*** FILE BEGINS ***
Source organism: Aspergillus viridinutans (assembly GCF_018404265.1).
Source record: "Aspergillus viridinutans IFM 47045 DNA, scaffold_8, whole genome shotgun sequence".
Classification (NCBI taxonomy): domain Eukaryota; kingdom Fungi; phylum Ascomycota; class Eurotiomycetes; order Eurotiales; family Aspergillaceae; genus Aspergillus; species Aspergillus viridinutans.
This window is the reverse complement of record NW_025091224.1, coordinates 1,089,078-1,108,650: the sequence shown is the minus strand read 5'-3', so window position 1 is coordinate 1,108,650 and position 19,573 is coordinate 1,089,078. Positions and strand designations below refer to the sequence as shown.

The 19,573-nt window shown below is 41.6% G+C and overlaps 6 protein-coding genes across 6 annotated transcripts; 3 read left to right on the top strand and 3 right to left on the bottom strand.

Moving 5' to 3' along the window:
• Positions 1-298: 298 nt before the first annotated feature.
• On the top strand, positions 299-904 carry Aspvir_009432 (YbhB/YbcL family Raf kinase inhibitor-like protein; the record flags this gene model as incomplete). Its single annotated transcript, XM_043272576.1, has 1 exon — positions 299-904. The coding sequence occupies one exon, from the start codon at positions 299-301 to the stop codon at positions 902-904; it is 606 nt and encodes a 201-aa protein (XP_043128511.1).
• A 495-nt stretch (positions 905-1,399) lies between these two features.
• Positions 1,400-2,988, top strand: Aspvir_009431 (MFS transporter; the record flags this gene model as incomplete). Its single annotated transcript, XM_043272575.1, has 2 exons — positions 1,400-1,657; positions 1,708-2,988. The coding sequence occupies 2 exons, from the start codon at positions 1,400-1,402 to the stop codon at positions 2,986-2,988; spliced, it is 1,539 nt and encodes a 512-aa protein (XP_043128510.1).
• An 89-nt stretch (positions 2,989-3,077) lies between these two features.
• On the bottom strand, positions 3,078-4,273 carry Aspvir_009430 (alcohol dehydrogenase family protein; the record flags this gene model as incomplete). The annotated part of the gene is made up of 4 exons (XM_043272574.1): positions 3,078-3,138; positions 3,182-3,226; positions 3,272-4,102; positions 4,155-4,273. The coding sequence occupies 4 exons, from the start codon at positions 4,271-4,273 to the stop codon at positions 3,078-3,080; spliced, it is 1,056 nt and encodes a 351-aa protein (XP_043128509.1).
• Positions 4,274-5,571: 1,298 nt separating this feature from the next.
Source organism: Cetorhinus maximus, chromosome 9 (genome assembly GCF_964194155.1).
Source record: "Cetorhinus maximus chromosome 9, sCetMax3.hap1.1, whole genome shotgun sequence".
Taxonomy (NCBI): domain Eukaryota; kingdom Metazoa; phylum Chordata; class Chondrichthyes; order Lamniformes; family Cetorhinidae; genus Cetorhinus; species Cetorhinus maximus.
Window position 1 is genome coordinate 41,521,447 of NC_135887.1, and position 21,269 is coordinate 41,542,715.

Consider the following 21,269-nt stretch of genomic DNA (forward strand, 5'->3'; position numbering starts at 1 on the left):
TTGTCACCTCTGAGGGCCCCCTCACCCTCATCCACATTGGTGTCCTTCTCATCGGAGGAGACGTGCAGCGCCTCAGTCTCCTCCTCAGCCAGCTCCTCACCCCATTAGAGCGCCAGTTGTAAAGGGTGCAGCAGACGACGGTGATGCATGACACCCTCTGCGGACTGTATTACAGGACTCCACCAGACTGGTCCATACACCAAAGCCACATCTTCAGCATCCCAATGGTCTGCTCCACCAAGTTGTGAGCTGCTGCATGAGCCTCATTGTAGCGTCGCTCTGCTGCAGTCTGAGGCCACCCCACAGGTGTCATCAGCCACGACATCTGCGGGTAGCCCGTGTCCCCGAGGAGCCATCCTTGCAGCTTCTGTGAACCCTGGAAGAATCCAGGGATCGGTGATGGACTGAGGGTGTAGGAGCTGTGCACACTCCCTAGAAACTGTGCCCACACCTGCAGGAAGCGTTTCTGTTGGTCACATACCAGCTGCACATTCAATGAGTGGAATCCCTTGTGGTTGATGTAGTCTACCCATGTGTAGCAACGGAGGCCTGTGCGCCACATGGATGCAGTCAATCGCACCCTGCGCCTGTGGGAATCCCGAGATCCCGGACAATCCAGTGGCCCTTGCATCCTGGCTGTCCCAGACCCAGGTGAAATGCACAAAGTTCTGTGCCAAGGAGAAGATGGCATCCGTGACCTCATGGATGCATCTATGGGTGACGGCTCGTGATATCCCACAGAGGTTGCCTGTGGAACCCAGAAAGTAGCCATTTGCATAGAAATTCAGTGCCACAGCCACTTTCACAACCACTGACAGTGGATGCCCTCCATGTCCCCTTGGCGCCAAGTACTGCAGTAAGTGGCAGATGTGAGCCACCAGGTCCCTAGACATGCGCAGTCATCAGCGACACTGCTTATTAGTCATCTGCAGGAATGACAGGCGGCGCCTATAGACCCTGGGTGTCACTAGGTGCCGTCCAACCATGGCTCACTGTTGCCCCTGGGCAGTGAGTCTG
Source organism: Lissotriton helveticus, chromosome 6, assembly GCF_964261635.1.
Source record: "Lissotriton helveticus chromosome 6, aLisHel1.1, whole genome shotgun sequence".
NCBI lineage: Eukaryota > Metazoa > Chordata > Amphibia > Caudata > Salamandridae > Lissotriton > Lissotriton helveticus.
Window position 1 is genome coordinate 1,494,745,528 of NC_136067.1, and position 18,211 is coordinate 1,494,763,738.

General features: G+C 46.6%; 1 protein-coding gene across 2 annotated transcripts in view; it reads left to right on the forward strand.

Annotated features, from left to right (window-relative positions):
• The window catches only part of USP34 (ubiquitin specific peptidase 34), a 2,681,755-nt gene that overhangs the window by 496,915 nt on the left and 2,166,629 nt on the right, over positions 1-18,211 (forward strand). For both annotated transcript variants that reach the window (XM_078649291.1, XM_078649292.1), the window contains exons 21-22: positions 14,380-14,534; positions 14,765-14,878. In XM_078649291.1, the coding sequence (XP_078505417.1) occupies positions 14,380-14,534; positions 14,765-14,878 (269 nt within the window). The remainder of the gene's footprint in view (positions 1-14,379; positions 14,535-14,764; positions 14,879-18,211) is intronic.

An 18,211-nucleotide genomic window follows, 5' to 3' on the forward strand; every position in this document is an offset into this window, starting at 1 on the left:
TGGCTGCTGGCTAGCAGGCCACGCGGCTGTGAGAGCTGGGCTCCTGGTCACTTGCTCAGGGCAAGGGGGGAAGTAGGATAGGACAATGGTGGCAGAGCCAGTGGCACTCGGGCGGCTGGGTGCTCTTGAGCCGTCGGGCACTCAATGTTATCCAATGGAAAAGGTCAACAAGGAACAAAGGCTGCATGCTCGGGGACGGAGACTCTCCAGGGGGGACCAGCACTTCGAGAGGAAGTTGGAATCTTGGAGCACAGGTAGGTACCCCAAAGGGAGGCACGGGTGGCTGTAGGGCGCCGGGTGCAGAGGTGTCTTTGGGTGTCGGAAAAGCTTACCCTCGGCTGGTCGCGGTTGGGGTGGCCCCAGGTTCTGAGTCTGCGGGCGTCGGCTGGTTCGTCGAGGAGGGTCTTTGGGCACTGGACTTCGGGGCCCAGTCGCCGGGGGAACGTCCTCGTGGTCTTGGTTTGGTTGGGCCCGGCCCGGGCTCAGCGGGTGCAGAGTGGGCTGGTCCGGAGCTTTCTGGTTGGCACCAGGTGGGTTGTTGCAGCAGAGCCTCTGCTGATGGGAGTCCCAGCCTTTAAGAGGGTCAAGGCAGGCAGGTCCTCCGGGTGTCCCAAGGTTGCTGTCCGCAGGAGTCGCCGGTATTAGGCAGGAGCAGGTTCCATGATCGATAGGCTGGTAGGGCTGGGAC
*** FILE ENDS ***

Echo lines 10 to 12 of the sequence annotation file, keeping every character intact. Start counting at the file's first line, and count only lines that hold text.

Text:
• Positions 1,400-2,988, top strand: Aspvir_009431 (MFS transporter; the record flags this gene model as incomplete). Its single annotated transcript, XM_043272575.1, has 2 exons — positions 1,400-1,657; positions 1,708-2,988. The coding sequence occupies 2 exons, from the start codon at positions 1,400-1,402 to the stop codon at positions 2,986-2,988; spliced, it is 1,539 nt and encodes a 512-aa protein (XP_043128510.1).
• An 89-nt stretch (positions 2,989-3,077) lies between these two features.
• On the bottom strand, positions 3,078-4,273 carry Aspvir_009430 (alcohol dehydrogenase family protein; the record flags this gene model as incomplete). The annotated part of the gene is made up of 4 exons (XM_043272574.1): positions 3,078-3,138; positions 3,182-3,226; positions 3,272-4,102; positions 4,155-4,273. The coding sequence occupies 4 exons, from the start codon at positions 4,271-4,273 to the stop codon at positions 3,078-3,080; spliced, it is 1,056 nt and encodes a 351-aa protein (XP_043128509.1).